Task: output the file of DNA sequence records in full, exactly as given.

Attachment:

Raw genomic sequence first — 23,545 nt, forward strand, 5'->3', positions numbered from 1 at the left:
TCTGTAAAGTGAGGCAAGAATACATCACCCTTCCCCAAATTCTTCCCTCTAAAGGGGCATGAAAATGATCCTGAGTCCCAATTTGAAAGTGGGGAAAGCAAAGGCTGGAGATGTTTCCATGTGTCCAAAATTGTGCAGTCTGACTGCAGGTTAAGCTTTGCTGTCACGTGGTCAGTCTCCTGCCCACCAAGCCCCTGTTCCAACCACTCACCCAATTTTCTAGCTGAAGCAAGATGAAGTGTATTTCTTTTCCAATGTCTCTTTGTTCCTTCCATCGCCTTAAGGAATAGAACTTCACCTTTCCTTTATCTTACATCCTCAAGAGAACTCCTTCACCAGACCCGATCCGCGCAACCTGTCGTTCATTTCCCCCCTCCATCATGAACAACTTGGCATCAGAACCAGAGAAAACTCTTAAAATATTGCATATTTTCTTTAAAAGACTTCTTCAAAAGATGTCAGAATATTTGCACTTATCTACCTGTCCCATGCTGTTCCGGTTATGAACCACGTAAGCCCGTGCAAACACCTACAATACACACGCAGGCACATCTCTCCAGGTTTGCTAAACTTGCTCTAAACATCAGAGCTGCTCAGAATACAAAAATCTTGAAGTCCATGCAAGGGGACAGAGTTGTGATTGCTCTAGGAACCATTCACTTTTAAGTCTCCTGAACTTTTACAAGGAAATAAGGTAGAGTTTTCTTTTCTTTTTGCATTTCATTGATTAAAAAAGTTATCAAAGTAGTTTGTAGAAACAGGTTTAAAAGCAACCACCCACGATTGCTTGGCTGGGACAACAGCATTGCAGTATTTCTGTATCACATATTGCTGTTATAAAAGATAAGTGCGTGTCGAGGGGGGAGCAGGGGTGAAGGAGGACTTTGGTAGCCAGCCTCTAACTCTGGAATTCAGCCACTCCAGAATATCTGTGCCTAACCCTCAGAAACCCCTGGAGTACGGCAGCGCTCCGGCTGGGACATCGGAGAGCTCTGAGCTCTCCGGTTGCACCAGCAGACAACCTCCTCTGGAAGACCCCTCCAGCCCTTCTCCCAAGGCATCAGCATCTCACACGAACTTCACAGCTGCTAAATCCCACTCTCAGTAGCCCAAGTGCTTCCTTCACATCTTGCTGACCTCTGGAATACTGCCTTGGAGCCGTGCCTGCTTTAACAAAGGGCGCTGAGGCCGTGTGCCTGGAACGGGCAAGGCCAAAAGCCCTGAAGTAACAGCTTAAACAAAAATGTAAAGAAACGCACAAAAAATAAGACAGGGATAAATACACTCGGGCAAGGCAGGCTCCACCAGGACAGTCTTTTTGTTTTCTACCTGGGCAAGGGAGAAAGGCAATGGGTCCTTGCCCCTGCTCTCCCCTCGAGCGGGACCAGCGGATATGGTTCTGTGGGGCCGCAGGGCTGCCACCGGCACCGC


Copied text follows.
Raw genomic sequence first — 23,545 nt, forward strand, 5'->3', positions numbered from 1 at the left:
TCTGTAAAGTGAGGCAAGAATACATCACCCTTCCCCAAATTCTTCCCTCTAAAGGGGCATGAAAATGATCCTGAGTCCCAATTTGAAAGTGGGGAAAGCAAAGGCTGGAGATGTTTCCATGTGTCCAAAATTGTGCAGTCTGACTGCAGGTTAAGCTTTGCTGTCACGTGGTCAGTCTCCTGCCCACCAAGCCCCTGTTCCAACCACTCACCCAATTTTCTAGCTGAAGCAAGATGAAGTGTATTTCTTTTCCAATGTCTCTTTGTTCCTTCCATCGCCTTAAGGAATAGAACTTCACCTTTCCTTTATCTTACATCCTCAAGAGAACTCCTTCACCAGACCCGATCCGCGCAACCTGTCGTTCATTTCCCCCCTCCATCATGAACAACTTGGCATCAGAACCAGAGAAAACTCTTAAAATATTGCATATTTTCTTTAAAAGACTTCTTCAAAAGATGTCAGAATATTTGCACTTATCTACCTGTCCCATGCTGTTCCGGTTATGAACCACGTAAGCCCGTGCAAACACCTACAATACACACGCAGGCACATCTCTCCAGGTTTGCTAAACTTGCTCTAAACATCAGAGCTGCTCAGAATACAAAAATCTTGAAGTCCATGCAAGGGGACAGAGTTGTGATTGCTCTAGGAACCATTCACTTTTAAGTCTCCTGAACTTTTACAAGGAAATAAGGTAGAGTTTTCTTTTCTTTTTGCATTTCATTGATTAAAAAAGTTATCAAAGTAGTTTGTAGAAACAGGTTTAAAAGCAACCACCCACGATTGCTTGGCTGGGACAACAGCATTGCAGTATTTCTGTATCACATATTGCTGTTATAAAAGATAAGTGCGTGTCGAGGGGGGAGCAGGGGTGAAGGAGGACTTTGGTAGCCAGCCTCTAACTCTGGAATTCAGCCACTCCAGAATATCTGTGCCTAACCCTCAGAAACCCCTGGAGTACGGCAGCGCTCCGGCTGGGACATCGGAGAGCTCTGAGCTCTCCGGTTGCACCAGCAGACAACCTCCTCTGGAAGACCCCTCCAGCCCTTCTCCCAAGGCATCAGCATCTCACACGAACTTCACAGCTGCTAAATCCCACTCTCAGTAGCCCAAGTGCTTCCTTCACATCTTGCTGACCTCTGGAATACTGCCTTGGAGCCGTGCCTGCTTTAACAAAGGGCGCTGAGGCCGTGTGCCTGGAACGGGCAAGGCCAAAAGCCCTGAAGTAACAGCTTAAACAAAAATGTAAAGAAACGCACAAAAAATAAGACAGGGATAAATACACTCGGGCAAGGCAGGCTCCACCAGGACAGTCTTTTTGTTTTCTACCTGGGCAAGGGAGAAAGGCAATGGGTCCTTGCCCCTGCTCTCCCCTCGAGCGGGACCAGCGGATATGGTTCTGTGGGGCCGCAGGGCTGCCACCGGCACCGC